The opinion of the court was delivered by: Scheindlin, District Judge.
This action arises from the alleged wrongful death of
plaintiffs' children and grandchildren in a ski train accident
that occurred in Kaprun, Austria in November 2000. See Kern v.
Oesterreichische Elektrizitaetswirtschaft Ag, 178 F. Supp.2d 367,
367 (S.D.N.Y. 2001). Plaintiffs are suing Gletscherbahnen
Kaprun AG ("GBK"), an Austrian ski resort operator, among other
corporate and individual defendants, seeking compensatory and
punitive damages as well as injunctive relief.*fn1
GBK now moves to dismiss this action pursuant to the Foreign
Sovereign Immunity Act of 1976 ("the Act" or "FSIA"),
28 U.S.C. § 1330(a), 1602-1611, because the Austrian government
indirectly owns a majority of its shares. For the reasons set
forth below, GBK's motion to dismiss is denied.
GBK is a private company that owns the ski resort located on
Kitzsteinhorn Mountain in Kaprun, Austria. See Declaration of
Johann Peter Praauer, Managing Director at GBK ("Praauer Decl.")
¶ 4. It also owns and operates the ski train and tunnel involved
in the accident. See id. Plaintiffs allege that GBK is
responsible for train and tunnel defects that caused the death
of their family members. See 12/21/01 Consolidated Amended
Complaint ¶¶ 98-101. GBK's parent corporation, Oesterreichische
Elektrizitaetswirtschaft AG ("OE AG"), an Austrian power
generation and tourism conglomerate, owns 45% of GBK's
shares.*fn2 See Praauer Decl. ¶ 5. Gemeinde Kaprun
("Village of Kaprun") owns 33.98%. See id.*fn3
A. Rule 12(b)(1) Generally
"The court properly dismisses a case for lack of subject
matter jurisdiction pursuant to Rule 12(b)(1) when the district
court lacks the statutory or constitutional power to adjudicate
it." Tasini v. New York Times Co., 184 F. Supp.2d 350, 353
(S.D.N.Y. 2002) (quotations, alterations omitted). Plaintiffs
bear the burden of proving, by a preponderance of the evidence,
that this Court has subject matter jurisdiction over their case.
See Makarova v. United States, 201 F.3d 110, 113 (2d Cir.
When faced with a Rule 12(b)(1) motion that contains a factual
challenge, a court may draw jurisdictional facts from the
complaint, affidavits and exhibits submitted by the parties.
See Robinson v. Government of Malaysia, 269 F.3d 133, 140 (2d
Cir. 2001); Kline v. Kaneko, 685 F. Supp. 386, 389-90 (S.D.N.Y.
1988). If the defendant challenges only the legal sufficiency of
plaintiffs' jurisdictional allegations, the court must take all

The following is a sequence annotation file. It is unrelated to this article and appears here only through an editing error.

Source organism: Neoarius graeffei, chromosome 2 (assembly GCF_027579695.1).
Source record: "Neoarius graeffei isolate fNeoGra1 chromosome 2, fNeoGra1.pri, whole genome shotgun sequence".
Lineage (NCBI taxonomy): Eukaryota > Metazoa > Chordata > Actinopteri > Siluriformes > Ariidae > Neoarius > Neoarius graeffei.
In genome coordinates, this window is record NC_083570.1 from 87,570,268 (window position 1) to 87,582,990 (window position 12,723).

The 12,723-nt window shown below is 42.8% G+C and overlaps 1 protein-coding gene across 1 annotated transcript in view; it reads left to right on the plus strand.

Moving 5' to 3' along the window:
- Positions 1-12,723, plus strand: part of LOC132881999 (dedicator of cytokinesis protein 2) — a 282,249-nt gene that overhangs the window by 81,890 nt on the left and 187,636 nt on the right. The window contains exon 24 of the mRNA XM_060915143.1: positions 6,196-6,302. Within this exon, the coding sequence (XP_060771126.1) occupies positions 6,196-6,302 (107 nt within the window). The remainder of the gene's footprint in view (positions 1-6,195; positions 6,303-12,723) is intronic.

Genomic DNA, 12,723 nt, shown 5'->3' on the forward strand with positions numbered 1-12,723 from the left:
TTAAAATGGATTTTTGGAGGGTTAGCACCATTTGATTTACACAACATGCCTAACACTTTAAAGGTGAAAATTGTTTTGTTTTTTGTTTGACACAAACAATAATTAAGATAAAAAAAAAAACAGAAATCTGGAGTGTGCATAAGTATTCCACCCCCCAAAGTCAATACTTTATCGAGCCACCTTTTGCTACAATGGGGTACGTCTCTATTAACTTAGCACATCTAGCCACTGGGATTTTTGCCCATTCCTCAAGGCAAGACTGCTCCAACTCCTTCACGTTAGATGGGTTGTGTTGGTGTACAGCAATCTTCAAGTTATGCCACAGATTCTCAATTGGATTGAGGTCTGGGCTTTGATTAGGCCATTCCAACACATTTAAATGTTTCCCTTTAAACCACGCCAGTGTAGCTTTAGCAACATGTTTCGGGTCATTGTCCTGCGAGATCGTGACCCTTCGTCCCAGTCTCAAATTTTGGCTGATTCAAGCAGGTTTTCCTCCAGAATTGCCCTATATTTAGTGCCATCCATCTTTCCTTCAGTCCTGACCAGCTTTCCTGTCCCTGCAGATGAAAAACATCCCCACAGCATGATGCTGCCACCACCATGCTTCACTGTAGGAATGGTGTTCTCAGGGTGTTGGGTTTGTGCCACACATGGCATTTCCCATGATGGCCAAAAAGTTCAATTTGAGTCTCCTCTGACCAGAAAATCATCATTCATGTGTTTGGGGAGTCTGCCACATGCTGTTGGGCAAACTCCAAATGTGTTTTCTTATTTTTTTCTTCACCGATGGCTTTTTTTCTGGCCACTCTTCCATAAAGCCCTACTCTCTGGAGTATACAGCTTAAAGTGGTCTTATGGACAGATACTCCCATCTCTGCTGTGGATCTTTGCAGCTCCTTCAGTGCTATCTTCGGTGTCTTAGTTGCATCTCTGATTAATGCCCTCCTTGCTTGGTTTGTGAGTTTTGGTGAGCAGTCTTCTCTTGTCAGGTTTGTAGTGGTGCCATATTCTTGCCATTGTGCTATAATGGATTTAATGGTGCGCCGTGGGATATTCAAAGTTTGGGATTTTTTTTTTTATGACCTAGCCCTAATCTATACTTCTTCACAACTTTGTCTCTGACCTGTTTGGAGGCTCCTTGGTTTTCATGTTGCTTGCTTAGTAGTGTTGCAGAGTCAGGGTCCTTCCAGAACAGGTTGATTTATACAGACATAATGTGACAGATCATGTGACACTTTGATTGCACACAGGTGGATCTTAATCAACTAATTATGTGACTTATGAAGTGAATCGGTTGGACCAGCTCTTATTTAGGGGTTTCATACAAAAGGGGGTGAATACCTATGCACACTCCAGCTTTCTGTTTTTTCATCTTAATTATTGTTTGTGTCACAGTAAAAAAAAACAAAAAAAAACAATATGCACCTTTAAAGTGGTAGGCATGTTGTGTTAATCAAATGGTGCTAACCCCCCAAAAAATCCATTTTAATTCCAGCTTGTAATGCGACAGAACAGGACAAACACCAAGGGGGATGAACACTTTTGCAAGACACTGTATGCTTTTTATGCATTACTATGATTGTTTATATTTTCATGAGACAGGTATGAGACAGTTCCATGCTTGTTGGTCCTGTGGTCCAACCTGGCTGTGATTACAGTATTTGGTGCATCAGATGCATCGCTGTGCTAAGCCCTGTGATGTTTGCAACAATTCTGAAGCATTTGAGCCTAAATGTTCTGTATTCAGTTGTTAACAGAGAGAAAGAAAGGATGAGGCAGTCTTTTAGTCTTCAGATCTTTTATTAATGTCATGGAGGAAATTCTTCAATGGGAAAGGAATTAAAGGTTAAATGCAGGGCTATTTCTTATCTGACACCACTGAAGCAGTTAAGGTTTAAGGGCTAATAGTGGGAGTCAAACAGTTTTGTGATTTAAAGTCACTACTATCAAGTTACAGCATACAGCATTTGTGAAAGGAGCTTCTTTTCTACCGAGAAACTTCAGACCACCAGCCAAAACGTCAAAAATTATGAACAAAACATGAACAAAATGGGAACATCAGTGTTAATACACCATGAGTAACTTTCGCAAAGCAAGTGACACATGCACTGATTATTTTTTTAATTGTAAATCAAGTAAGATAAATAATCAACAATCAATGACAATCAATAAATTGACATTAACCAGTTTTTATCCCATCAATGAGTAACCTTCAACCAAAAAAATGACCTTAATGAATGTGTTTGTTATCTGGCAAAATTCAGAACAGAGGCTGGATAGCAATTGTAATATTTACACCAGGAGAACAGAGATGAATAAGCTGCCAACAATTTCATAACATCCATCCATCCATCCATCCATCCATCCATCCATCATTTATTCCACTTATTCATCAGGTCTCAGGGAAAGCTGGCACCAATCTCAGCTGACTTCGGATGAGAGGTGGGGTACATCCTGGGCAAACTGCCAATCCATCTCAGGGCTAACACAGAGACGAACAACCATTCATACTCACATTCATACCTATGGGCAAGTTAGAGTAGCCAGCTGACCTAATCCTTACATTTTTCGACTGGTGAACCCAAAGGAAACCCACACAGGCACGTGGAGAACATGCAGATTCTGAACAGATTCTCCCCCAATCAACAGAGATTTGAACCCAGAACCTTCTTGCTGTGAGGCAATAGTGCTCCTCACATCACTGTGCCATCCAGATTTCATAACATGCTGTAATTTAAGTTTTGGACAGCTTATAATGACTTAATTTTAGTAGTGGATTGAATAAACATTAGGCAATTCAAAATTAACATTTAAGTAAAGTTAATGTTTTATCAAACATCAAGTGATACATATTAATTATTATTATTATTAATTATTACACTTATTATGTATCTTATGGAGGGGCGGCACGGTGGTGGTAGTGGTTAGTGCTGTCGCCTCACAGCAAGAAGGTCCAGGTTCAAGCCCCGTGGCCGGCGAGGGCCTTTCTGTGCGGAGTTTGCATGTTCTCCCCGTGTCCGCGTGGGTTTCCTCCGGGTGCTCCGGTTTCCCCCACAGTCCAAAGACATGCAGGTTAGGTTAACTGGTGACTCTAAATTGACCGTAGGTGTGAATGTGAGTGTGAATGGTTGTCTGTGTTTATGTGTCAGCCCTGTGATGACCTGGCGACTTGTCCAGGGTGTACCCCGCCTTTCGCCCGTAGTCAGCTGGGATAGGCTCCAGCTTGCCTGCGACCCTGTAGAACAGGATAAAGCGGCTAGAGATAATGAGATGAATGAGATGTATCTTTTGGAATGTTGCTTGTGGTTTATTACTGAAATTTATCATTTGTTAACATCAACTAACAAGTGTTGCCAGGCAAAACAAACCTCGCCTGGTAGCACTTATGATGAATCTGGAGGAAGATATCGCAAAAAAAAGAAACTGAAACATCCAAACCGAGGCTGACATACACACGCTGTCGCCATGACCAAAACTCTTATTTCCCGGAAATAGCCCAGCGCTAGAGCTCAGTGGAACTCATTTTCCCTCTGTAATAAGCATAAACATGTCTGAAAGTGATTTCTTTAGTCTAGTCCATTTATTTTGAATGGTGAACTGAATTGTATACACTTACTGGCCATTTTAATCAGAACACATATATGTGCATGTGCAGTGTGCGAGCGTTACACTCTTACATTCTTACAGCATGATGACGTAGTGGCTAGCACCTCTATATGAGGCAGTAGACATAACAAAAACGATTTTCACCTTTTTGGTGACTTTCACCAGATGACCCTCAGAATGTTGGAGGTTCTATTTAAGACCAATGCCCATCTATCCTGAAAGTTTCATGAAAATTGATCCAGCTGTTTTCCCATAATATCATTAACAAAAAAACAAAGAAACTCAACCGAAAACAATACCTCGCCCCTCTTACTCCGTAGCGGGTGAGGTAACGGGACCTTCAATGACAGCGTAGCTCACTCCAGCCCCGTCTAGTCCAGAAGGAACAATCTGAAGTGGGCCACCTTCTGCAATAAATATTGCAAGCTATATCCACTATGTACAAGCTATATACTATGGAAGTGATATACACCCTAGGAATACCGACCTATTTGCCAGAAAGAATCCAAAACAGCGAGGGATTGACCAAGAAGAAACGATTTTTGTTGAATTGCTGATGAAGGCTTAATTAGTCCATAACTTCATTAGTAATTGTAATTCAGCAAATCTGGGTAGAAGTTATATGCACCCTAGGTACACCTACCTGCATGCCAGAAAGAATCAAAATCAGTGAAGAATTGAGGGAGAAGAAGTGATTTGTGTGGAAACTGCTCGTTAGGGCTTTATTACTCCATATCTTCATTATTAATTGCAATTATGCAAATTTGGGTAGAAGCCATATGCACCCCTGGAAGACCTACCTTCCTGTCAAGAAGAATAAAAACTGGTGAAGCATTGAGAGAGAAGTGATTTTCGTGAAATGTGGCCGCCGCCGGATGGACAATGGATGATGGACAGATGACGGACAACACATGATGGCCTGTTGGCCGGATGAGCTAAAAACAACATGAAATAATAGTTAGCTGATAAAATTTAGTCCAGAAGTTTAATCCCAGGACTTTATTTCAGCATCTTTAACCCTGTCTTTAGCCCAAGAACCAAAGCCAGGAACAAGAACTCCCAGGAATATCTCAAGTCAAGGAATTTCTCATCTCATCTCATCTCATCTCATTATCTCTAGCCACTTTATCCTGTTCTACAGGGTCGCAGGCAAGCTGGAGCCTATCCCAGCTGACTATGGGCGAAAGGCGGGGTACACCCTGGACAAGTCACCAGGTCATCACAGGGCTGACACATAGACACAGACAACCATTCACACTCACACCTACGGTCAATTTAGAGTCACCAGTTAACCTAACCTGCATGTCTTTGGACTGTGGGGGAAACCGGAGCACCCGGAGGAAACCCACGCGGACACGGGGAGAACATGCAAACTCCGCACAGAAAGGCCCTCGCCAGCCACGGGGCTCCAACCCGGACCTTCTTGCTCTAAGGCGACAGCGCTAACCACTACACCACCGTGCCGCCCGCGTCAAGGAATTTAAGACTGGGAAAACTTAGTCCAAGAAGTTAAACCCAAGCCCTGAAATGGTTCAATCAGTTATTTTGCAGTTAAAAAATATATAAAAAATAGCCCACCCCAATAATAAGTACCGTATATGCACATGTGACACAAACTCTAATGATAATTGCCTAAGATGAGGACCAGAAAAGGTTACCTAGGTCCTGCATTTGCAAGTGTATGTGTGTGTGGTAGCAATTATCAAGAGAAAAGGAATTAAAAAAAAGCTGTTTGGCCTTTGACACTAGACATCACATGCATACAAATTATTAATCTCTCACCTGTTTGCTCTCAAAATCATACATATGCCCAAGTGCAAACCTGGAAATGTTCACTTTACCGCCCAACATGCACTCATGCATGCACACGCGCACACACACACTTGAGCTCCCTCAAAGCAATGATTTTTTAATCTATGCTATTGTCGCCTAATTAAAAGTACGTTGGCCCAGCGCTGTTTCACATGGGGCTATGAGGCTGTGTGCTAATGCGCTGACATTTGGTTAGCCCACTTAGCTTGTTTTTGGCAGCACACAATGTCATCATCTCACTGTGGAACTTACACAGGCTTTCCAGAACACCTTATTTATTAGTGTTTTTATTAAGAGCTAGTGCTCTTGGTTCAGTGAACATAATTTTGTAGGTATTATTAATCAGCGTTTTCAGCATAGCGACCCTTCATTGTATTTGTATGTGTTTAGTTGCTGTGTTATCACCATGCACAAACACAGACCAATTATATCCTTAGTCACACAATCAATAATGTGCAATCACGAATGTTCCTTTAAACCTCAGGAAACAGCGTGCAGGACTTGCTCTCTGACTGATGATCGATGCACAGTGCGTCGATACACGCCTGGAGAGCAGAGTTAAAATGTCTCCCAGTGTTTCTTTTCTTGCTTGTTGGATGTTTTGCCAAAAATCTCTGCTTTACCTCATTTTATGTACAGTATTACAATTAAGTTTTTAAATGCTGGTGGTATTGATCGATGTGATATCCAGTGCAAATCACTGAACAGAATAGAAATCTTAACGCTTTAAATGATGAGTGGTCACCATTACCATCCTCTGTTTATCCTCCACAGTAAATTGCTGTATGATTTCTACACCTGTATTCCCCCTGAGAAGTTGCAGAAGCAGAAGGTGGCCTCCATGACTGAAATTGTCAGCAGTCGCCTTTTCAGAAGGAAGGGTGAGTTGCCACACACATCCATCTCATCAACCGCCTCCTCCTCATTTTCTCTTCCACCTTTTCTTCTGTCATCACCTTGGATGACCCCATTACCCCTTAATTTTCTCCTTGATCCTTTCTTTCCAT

facts alleged in the complaint as true and draw all reasonable
inferences in favor of plaintiffs. See Robinson, 269 F.3d at
140; Tasini, 184 F. Supp.2d 350, at 353; Virtual Countries,
Inc. v. Republic of South Africa, 148 F. Supp.2d 256, 262
(S.D.N.Y. 2001). Although the only challenge here is legal in
nature, defendant's declaration regarding its shareholder
composition is cited because when "evidence relevant to the
jurisdictional question is before the court, the district court
may refer to that evidence." Robinson, 269 F.3d at 140
(quotation marks, citation and alterations omitted).
B. Rule 12(b)(1) in FSIA Context
The FSIA provides the sole basis for a federal court's subject
matter jurisdiction over a suit against a foreign sovereign.
See Saudi Arabia v. Nelson, 507 U.S. 349, 355, 113 S.Ct. 1471,
123 L.Ed.2d 47 (1993); Wasserstein Perella Emerging Mkts. Fin.
LP v. Province of Formosa, No. 97 Civ. 793, 2000 WL 573231, at
*1 (S.D.N.Y. May 11, 2000). Subject matter jurisdiction exists
over matters involving foreign states wherever an exception
deprives the foreign state of immunity, or where an
international agreement applies. See 28 U.S.C. § 1330(a). Once
the defendant presents a prima facie case that it is a foreign
state as defined by the Act, 28 U.S.C. § 1603, it is
presumptively immune and the burden shifts to plaintiffs to go
forward with evidence showing that an exception applies. See
Cargill Int'l SA v. MIT Pavel Dybenko, 991 F.2d 1012, 1016 (2d
Cir. 1993); Wasserstein, 2000 WL 573231, at *4. Where
defendant cannot make out a prima facie case that it is a
foreign state, the Act does not apply at all and plaintiffs may
establish that jurisdiction is proper on some other